PH recovery hopes pinned on infra spending | Inquirer Business
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PH recovery hopes pinned on infra spending

By: - Reporter / @bendeveraINQ
/ 04:07 AM April 27, 2021

Recovery from the pandemic-induced recession will entail not only fast-tracking mass vaccination and sustaining infrastructure development but also some more additional reforms pushed by President Duterte’s economic team on Monday.

Finance Secretary Carlos Dominguez III told the Sulong Pilipinas 2021 virtual forum that earlier reforms put in place by the Duterte administration eased COVID-19’s impact on the Philippine economy, citing that tax reform allowed the government to shore up revenues while rice tariffication slashed prices of the Filipino staple food before the pandemic struck and inflicted the Philippines’ worst post-war recession.

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“Amid the extraordinary challenge we continue to face, we will not waver in our commitment to ensure that our macroeconomic fundamentals remain strong. We want to make sure that we can face the future with a deep war chest. We will continue to demonstrate our firm resolve of maintaining fiscal prudence while revitalizing the economy,” Dominguez said.

“We believe that our economic recovery should be patterned after the growth policies our administration put forward from the beginning of our term. Hence, we are maintaining the pace of our ‘Build, Build, Build program’ … With its high multiplier effect, we are expecting the ‘Build, Build, Build’ program to be the main driver of rebuilding the domestic economy,” he added.

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The ongoing nationwide vaccination program, meanwhile, will allow the economy to reopen safely and restore livelihoods, Dominguez said. Millions of Filipinos lost their jobs and thousands of businesses closed down amid the longest and most stringent COVID-19 quarantine in the region.

To push forward with economic recovery, Dominguez urged passage of the government financial institutions unified initiatives to distressed enterprises for economic recovery (GUIDE) bill; two pending tax reform packages on property valuation and passive income taxation; as well as amendments to the antiquated public service, foreign investments and retail trade liberalization laws to enjoin more foreign participation.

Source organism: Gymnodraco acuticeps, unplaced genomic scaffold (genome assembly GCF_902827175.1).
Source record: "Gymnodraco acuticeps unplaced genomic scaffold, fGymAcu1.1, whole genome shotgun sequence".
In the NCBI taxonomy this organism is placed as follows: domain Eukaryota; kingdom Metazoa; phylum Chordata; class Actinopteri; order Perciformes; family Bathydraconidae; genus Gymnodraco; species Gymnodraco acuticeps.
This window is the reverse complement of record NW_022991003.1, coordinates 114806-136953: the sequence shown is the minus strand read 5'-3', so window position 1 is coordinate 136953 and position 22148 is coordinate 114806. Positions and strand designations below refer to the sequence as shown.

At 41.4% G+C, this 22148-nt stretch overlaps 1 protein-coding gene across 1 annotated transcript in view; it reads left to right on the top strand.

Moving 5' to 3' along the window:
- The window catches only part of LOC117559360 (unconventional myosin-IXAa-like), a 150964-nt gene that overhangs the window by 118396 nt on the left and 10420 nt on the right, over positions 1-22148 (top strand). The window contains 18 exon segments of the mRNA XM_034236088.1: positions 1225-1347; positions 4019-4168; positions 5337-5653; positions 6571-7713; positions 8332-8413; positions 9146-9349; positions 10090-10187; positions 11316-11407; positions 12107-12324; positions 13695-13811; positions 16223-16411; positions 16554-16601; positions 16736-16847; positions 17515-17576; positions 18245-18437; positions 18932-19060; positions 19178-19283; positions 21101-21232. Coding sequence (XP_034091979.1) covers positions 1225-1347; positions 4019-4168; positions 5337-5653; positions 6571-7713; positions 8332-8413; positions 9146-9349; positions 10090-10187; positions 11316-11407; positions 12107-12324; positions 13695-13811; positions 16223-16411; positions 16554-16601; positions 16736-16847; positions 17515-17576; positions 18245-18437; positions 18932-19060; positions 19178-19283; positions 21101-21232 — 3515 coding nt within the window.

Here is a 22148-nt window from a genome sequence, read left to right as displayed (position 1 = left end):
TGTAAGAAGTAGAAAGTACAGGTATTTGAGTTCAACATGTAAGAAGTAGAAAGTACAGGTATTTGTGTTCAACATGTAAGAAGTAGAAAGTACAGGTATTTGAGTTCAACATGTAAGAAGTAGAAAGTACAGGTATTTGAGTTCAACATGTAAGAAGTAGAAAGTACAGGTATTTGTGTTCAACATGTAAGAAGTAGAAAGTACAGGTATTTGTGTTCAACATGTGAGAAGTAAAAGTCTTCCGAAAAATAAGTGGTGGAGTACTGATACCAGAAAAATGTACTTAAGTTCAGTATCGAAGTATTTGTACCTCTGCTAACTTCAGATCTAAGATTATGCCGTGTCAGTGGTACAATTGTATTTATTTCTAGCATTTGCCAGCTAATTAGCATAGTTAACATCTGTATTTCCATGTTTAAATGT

“We will push for the passage of a bill that will further deepen the domestic capital markets by building a sustainable corporate pension system. We are also supporting reforms to save the military and uniformed personnel pension by making it fiscally sustainable for the long term,” Dominguez said.

Also, Dominguez said they proposed to jack up to a minimum of 75 percent of state-run corporations’ earnings their mandatory dividend remittances to the national government, from 50 percent at present, to collect more revenues while the government eyed to wind down its ballooning debt which was partly a result of massive borrowings to finance COVID-19 response.

“Amid the extraordinary challenge we continue to face, we will not waver in our commitment to ensure that our macroeconomic fundamentals remain strong. We want to make sure that we can face the future with a deep war chest. We will continue to demonstrate our firm resolve of maintaining fiscal prudence while revitalizing the economy,” Dominguez said.

“We believe that our economic recovery should be patterned after the growth policies our administration put forward from the beginning of our term. Hence, we are maintaining the pace of our ‘Build, Build, Build program’ … With its high multiplier effect, we are expecting the ‘Build, Build, Build’ program to be the main driver of rebuilding the domestic economy,” he added.

The ongoing nationwide vaccination program, meanwhile, will allow the economy to reopen safely and restore livelihoods, Dominguez said. Millions of Filipinos lost their jobs and thousands of businesses closed down amid the longest and most stringent COVID-19 quarantine in the region.

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To push forward with economic recovery, Dominguez urged passage of the government financial institutions unified initiatives to distressed enterprises for economic recovery (GUIDE) bill; two pending tax reform packages on property valuation and passive income taxation; as well as amendments to the antiquated public service, foreign investments and retail trade liberalization laws to enjoin more foreign participation.

“We will push for the passage of a bill that will further deepen the domestic capital markets by building a sustainable corporate pension system. We are also supporting reforms to save the military and uniformed personnel pension by making it fiscally sustainable for the long term,” Dominguez said.

Also, Dominguez said they proposed to jack up to a minimum of 75 percent of state-run corporations’ earnings their mandatory dividend remittances to the national government, from 50 percent at present, to collect more revenues while the government eyed to wind down its ballooning debt which was partly a result of massive borrowings to finance COVID-19 response.

Amid calls for additional stimulus such as the Bayanihan 3 bill pending in Congress, Dominguez said they were in discussions with legislators to determine additional revenue sources to finance such off-budget expenditures.

The economic team was also looking at reducing non-essential expenditures to save money and realign them into the prolonged fight against the pandemic. INQ

Project Rebound is an advocacy campaign that seeks to help Filipinos overcome the crisis through relevant and timely information they can use to make informed decisions. It is supported by Medicard Philippines, Metro Pacific Tollways Corporation, and Pilipinas Shell Petroleum Corp

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